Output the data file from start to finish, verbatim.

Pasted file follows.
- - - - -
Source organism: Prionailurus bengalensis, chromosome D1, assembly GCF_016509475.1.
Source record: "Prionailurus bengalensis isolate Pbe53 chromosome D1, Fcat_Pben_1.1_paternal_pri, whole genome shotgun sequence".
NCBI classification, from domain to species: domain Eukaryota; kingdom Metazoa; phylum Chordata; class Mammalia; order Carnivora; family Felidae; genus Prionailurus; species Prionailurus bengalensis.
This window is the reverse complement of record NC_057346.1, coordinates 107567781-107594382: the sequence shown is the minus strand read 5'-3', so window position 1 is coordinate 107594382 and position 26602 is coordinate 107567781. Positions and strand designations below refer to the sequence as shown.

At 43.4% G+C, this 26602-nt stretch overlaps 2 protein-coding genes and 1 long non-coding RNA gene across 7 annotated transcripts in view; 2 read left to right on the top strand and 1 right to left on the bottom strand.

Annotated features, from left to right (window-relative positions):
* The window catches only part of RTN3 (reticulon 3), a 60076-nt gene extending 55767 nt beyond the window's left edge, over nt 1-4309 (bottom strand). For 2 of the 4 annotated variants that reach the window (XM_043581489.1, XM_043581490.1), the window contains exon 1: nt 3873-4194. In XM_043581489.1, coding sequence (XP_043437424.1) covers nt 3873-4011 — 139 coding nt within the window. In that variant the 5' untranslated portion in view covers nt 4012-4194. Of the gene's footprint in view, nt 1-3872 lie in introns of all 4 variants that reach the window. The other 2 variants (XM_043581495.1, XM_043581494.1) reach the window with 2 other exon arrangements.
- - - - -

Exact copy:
Source organism: Prionailurus bengalensis, chromosome D1, assembly GCF_016509475.1.
Source record: "Prionailurus bengalensis isolate Pbe53 chromosome D1, Fcat_Pben_1.1_paternal_pri, whole genome shotgun sequence".
NCBI classification, from domain to species: domain Eukaryota; kingdom Metazoa; phylum Chordata; class Mammalia; order Carnivora; family Felidae; genus Prionailurus; species Prionailurus bengalensis.
This window is the reverse complement of record NC_057346.1, coordinates 107567781-107594382: the sequence shown is the minus strand read 5'-3', so window position 1 is coordinate 107594382 and position 26602 is coordinate 107567781. Positions and strand designations below refer to the sequence as shown.

At 43.4% G+C, this 26602-nt stretch overlaps 2 protein-coding genes and 1 long non-coding RNA gene across 7 annotated transcripts in view; 2 read left to right on the top strand and 1 right to left on the bottom strand.

Annotated features, from left to right (window-relative positions):
* The window catches only part of RTN3 (reticulon 3), a 60076-nt gene extending 55767 nt beyond the window's left edge, over nt 1-4309 (bottom strand). For 2 of the 4 annotated variants that reach the window (XM_043581489.1, XM_043581490.1), the window contains exon 1: nt 3873-4194. In XM_043581489.1, coding sequence (XP_043437424.1) covers nt 3873-4011 — 139 coding nt within the window. In that variant the 5' untranslated portion in view covers nt 4012-4194. Of the gene's footprint in view, nt 1-3872 lie in introns of all 4 variants that reach the window. The other 2 variants (XM_043581495.1, XM_043581494.1) reach the window with 2 other exon arrangements.